[image-1] The four Republican hopefuls looking to nab the governorship away from Gov. Henry McMaster took shots at his absence at a debate in Charleston Wednesday evening.
Greenville businessman John Warren, Mt. Pleasant attorney Catherine Templeton, Lt. Gov. Kevin Bryant, and former Lt. Gov. Yancey McGill duked it out at the College of Charleston just one night after the three Democrats in the race took the same stage, and less than a month before the primaries for S.C. governor on June 12.
Minutes into the start of the debate, Bryant highlighted the empty podium at the end of the stage when discussing his pledge to re-structure the S.C. Department of Transportation into a Cabinet-level agency.
Along with using McMaster’s absence as a punching bag, three of the candidates dragged McMaster’s name into the probe into Statehouse corruption, with Templeton calling his name “synonymous with Statehouse corruption” in an interview with reporters after the debate.
“I don’t know why he’s not here tonight,” Templeton said during a question about Statehouse corruption. “It’s inexcusable because we never elected him.”
“What should we expect when [McMaster’s] lead political consultant over the past 30 years is Richard Quinn?” Warren asked during the same question.
Bryant also called Gov. McMaster’s relationship with Quinn into question.
“I need to point out that the godfather is the person that this whole investigation surrounds now, and Gov. McMaster — his first order of business was that he had the godfather over at the governor’s mansion, so he’s part of the swamp,” Bryant said during a question about President Trump.
Ties to Quinn and his Columbia consulting firm Richard Quinn and Associates have been analyzed while investigations into corruption reportedly circled Quinn and his son, former Rep. Richard Quinn, Jr. For years, the elder Quinn (likely the ‘godfather’ Bryant was referring to) has helped S.C. Republicans and Democrats, including McMaster, get elected. Last year, state prosecutor David Pascoe indicted both Quinns and three other state reps on charges related to the investigation. Quinn, Jr. resigned his office and both Quinns agreed to a plea deal with the prosecutor which he later attempted to contest.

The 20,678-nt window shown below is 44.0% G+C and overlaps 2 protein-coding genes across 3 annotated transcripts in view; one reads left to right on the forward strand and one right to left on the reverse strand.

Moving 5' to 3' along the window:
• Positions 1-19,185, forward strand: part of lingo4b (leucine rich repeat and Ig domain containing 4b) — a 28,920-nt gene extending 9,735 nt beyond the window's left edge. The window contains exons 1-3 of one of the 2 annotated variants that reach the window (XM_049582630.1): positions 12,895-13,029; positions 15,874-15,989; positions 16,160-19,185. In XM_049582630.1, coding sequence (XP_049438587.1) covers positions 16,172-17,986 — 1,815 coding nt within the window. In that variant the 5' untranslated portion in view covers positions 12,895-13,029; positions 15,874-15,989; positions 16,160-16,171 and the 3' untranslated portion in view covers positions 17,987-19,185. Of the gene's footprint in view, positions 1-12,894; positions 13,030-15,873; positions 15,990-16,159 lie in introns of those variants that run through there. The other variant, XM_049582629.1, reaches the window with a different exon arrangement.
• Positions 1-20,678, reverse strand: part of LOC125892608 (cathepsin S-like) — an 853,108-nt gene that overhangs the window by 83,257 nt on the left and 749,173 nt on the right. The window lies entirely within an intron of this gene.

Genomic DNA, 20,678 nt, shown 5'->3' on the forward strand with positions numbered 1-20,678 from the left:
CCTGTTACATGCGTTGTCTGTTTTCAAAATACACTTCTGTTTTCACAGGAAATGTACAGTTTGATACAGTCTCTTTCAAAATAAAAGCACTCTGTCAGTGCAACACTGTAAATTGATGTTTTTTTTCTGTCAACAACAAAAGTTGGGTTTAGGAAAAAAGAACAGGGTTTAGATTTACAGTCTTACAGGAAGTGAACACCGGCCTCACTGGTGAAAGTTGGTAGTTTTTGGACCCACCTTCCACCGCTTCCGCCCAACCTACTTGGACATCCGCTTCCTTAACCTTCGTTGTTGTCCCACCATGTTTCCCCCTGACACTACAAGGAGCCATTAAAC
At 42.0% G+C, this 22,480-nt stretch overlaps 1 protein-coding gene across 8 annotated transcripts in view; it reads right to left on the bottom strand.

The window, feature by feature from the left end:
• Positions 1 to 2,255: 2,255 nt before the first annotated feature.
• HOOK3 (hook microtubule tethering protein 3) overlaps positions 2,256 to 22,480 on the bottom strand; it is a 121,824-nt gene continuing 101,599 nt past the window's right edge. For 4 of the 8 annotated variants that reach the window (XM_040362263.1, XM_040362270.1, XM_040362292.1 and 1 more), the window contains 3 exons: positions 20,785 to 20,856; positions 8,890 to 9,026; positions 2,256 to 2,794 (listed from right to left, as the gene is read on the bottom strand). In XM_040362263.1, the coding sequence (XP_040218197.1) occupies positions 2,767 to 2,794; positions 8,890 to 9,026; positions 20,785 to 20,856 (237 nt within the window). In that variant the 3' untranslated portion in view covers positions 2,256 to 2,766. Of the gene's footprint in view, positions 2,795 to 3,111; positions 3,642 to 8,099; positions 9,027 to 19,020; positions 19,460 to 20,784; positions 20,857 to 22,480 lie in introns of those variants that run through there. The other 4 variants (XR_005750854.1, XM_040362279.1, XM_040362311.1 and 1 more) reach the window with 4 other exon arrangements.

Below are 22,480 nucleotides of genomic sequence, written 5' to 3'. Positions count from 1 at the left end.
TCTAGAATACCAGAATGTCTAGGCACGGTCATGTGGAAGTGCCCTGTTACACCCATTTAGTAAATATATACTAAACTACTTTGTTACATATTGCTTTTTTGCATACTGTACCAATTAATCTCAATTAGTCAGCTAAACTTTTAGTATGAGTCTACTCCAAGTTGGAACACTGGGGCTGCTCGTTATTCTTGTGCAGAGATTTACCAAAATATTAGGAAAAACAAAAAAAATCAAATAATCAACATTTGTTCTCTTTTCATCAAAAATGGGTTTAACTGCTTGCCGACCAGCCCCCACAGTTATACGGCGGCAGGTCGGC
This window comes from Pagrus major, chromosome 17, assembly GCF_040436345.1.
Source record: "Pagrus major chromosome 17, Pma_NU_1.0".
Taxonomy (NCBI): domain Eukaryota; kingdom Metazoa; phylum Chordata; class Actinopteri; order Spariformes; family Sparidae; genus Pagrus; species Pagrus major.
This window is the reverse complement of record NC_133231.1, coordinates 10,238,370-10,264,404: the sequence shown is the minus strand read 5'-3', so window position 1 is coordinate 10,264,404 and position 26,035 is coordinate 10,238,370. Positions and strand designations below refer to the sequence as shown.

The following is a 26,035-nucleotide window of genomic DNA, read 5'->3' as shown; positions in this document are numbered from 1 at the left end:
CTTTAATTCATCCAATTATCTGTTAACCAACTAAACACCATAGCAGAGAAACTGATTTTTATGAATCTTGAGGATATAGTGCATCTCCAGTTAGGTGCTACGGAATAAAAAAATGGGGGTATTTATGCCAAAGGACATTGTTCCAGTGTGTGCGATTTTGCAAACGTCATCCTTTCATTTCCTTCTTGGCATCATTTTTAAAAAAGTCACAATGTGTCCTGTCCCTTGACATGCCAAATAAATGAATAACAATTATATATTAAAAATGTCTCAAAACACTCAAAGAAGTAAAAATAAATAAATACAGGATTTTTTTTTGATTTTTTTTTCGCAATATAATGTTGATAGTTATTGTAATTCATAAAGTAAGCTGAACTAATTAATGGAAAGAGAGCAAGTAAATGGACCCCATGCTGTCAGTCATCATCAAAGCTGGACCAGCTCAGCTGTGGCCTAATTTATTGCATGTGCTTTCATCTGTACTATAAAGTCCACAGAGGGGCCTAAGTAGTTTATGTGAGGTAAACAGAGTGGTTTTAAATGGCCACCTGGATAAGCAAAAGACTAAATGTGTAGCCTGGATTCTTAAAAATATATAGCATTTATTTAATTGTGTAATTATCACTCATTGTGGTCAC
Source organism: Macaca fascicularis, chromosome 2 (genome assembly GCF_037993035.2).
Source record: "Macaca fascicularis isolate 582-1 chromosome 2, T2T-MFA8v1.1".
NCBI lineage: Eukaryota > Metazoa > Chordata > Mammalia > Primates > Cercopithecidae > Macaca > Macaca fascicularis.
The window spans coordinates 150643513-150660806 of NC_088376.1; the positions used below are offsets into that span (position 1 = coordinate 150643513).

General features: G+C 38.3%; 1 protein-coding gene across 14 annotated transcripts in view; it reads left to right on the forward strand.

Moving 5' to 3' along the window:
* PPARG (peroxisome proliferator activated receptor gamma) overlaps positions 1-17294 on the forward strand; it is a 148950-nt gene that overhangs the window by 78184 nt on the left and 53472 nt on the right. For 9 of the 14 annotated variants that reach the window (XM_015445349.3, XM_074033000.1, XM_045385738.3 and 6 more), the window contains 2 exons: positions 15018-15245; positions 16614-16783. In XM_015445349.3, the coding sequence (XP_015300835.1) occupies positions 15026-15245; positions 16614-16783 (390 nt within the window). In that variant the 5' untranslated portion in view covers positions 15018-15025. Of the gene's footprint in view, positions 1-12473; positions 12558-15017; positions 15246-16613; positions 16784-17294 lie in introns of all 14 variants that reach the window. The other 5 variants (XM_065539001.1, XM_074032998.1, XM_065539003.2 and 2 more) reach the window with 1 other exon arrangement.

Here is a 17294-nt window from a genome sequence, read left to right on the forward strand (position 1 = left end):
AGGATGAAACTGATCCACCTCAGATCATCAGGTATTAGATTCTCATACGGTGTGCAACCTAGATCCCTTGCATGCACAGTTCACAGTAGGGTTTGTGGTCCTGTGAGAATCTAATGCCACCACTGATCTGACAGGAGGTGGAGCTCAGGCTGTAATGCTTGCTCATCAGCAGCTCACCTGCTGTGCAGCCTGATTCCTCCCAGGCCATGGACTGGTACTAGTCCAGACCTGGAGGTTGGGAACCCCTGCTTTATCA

Except for Bryant, each of the Republicans on stage explicitly stated their support for the sitting U.S. president.
Below are condensed answers from all four candidates on the rest of the issues.
On transportation and the Wando River bridge closure:
Bryant: “When I was a member of the Senate in 2008, Gov. Sanford took the show on the road and spoke to taxpayers and instead on a cabinet level agency. As governor, I will take the message to the taxpayer and explain why the roads aren’t being fixed.”
McGill: “Citizens have paid million and millions of dollars and we know what an inconvenience it will be for someone to go through Highway 41 or meander their way around the peninsula. South Carolina has many professionals that will make the difference and get this bridge repaired. The problem is this will take a lot longer than people realize.”
Templeton: “Since McMaster has been governor there have been at least 82 inspections, once a week. And now, its broken and we’re going to have to wait to talk about how to fix it. I will venture that if the bridge at the Statehouse was crumbling, they wouldn’t walk outside for the last 82 weeks and watch it crumble, they’d fix it.”
Warren: “The [Department of Transportation] problem is an example of what happens when career politicians and government insiders control transportation in South Carolina. We do need to make it a cabinet-level position.”
On school safety:
Bryant: “The way to stop an active shooter is to shoot back. That’s why we never see these shootings in places like gun clubs, we see them in gun free zones. I’ve authored legislation to remove mandate that says districts can only have uniformed officers armed at school. I thought [the decision to arm teachers] ought to be a local decision.”